Parents of infants are asking me colorful questions about the color and frequency of their baby’s poops or bowel movements. Let me see if I can flush out some information on this topic.

As it turns out, most babies produce poops or bowel movements of many different colors during infancy. Most of these are of little or no concern. For example, breast-fed bowel movements tend to be bright mustardy yellow and seedy in appearance. Formula-fed ones can be pasty in appearance and more brown-to-yellow-tan with hints of green. 

So are there some colors we do worry about?

If the bowel movement appears red, that might mean blood is somewhere in their digestive system; although it may be as simple as coming from a breast-feeding mother with cracked nipples causing the baby to swallow some of mom’s blood.

Sometimes as your baby gets older and starts eating red foods like beets, this can also turn bowel movements red—but it’s good to check with the doctor just in case.  Other food colors of interest can include blue bowel movements with blueberries and orange ones after eating lots of carrots and squash.

Black can also reflect old blood – unless its baby’s first bowel movements, which have this natural green-black color and are not a problem. Bowel movements may also appear darker green to black if your baby is on supplementary iron.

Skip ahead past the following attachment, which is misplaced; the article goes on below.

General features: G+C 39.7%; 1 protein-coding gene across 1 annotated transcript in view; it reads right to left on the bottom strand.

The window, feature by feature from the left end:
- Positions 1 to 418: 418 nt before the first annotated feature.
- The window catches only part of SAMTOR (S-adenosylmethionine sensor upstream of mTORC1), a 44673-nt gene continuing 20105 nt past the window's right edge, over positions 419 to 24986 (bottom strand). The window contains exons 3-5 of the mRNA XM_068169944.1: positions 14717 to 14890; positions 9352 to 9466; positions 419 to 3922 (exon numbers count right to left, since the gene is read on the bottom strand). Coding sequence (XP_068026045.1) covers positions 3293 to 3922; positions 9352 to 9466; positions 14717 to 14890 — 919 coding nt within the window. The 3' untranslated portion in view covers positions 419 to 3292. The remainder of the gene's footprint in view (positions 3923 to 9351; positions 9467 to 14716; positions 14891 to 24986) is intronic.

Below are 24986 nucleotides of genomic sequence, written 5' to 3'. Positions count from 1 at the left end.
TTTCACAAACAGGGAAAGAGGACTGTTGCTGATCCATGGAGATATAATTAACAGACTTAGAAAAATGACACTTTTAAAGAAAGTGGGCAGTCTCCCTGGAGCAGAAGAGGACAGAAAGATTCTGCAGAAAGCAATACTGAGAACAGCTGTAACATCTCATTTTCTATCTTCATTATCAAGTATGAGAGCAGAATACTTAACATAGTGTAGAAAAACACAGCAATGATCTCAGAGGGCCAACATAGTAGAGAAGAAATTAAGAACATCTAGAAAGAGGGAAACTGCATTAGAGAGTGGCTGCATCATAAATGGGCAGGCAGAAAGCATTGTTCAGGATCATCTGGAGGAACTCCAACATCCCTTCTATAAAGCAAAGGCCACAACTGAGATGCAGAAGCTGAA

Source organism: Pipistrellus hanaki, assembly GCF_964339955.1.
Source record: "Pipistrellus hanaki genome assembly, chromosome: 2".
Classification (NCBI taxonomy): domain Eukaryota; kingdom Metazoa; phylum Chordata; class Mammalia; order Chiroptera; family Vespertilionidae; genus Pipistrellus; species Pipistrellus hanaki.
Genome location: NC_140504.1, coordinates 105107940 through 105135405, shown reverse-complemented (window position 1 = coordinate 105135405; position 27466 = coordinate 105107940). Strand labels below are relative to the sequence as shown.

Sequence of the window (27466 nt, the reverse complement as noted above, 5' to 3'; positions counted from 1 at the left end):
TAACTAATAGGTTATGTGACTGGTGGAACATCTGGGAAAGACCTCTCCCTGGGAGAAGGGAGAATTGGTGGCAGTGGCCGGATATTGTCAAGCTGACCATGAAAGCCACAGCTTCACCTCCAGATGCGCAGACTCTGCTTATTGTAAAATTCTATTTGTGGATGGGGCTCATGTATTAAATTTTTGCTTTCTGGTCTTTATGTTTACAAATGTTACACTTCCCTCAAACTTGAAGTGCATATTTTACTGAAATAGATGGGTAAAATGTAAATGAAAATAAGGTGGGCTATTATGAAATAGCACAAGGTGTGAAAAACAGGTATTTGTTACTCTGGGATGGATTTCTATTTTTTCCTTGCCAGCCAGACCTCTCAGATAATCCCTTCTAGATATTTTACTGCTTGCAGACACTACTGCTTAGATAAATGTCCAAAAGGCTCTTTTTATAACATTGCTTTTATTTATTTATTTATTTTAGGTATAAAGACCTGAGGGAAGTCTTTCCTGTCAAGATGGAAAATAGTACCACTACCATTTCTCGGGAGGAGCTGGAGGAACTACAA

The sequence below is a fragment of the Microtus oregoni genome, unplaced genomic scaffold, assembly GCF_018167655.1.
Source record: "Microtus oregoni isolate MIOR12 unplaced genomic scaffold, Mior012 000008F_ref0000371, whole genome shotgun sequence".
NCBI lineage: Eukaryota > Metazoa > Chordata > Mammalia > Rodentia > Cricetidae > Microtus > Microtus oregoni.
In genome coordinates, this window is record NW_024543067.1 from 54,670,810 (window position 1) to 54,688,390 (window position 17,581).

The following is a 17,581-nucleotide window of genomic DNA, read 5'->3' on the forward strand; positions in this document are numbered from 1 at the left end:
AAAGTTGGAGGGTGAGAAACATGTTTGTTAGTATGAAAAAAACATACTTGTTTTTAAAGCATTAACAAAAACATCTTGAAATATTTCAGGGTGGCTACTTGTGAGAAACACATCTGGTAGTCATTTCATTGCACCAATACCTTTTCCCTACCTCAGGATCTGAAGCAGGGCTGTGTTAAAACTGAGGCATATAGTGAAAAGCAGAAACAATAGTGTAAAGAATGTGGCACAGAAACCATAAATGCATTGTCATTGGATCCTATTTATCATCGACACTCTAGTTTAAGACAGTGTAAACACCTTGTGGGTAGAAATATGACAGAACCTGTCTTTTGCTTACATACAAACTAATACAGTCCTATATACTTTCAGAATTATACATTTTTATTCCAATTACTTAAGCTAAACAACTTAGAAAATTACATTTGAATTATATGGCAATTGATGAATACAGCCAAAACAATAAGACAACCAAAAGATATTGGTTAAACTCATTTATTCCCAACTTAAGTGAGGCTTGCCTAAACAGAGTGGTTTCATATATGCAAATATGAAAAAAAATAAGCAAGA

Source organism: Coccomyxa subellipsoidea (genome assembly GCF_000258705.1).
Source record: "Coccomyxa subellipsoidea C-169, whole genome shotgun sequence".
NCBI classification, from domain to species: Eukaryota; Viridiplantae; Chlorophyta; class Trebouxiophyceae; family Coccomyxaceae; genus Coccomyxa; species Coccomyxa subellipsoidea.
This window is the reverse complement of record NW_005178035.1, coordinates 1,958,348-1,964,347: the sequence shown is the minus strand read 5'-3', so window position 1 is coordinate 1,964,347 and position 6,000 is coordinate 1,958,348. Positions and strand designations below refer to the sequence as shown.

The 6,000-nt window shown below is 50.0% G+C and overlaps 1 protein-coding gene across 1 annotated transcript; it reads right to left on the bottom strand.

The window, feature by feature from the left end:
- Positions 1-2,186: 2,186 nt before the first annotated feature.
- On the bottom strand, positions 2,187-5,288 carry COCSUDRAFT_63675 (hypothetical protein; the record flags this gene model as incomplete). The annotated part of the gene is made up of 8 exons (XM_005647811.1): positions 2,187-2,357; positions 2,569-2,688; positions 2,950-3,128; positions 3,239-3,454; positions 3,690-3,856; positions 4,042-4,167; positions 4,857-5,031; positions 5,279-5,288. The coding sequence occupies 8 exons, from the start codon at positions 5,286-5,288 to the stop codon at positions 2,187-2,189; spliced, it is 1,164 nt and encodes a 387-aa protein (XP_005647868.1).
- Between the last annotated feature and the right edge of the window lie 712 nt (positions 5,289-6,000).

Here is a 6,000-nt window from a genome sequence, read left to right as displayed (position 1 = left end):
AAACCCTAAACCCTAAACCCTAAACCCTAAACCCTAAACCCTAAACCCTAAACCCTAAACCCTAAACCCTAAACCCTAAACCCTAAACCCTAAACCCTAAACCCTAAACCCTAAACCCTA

If a bowel movement appears white or very pale, that might represent some blockage in the liver, which delivers the pigment that normally colors a bowel movement brown.

So, if you do see baby’s poops appearing red, white, or black, it is a good idea to discuss this with your baby’s health care professional, who will likely want to examine your baby and make sure all is okay.   

Hopefully tips like this will wipe up any concerns you have and make everything come out fine in the end when it comes to knowing more about the many colors of your baby’s bowel movements. 

Lewis First, MD, is chief of Pediatrics at The University of Vermont Children’s Hospital and chair of the Department of Pediatrics at the Robert Larner, M.D. College of Medicine at the University of Vermont.  You can also catch “First with Kids” weekly on WOKO 98.9FM and WPTZ Channel 5, or visit the First with Kids video archives at www.UVMHealth.org/MedCenterFirstWithKids.

Lewis First, MD, is chief of Pediatrics at The University of Vermont Children’s Hospital and chair of the Department of Pediatrics at the Robert Larner, M.D. College of Medicine at the University of Vermont.

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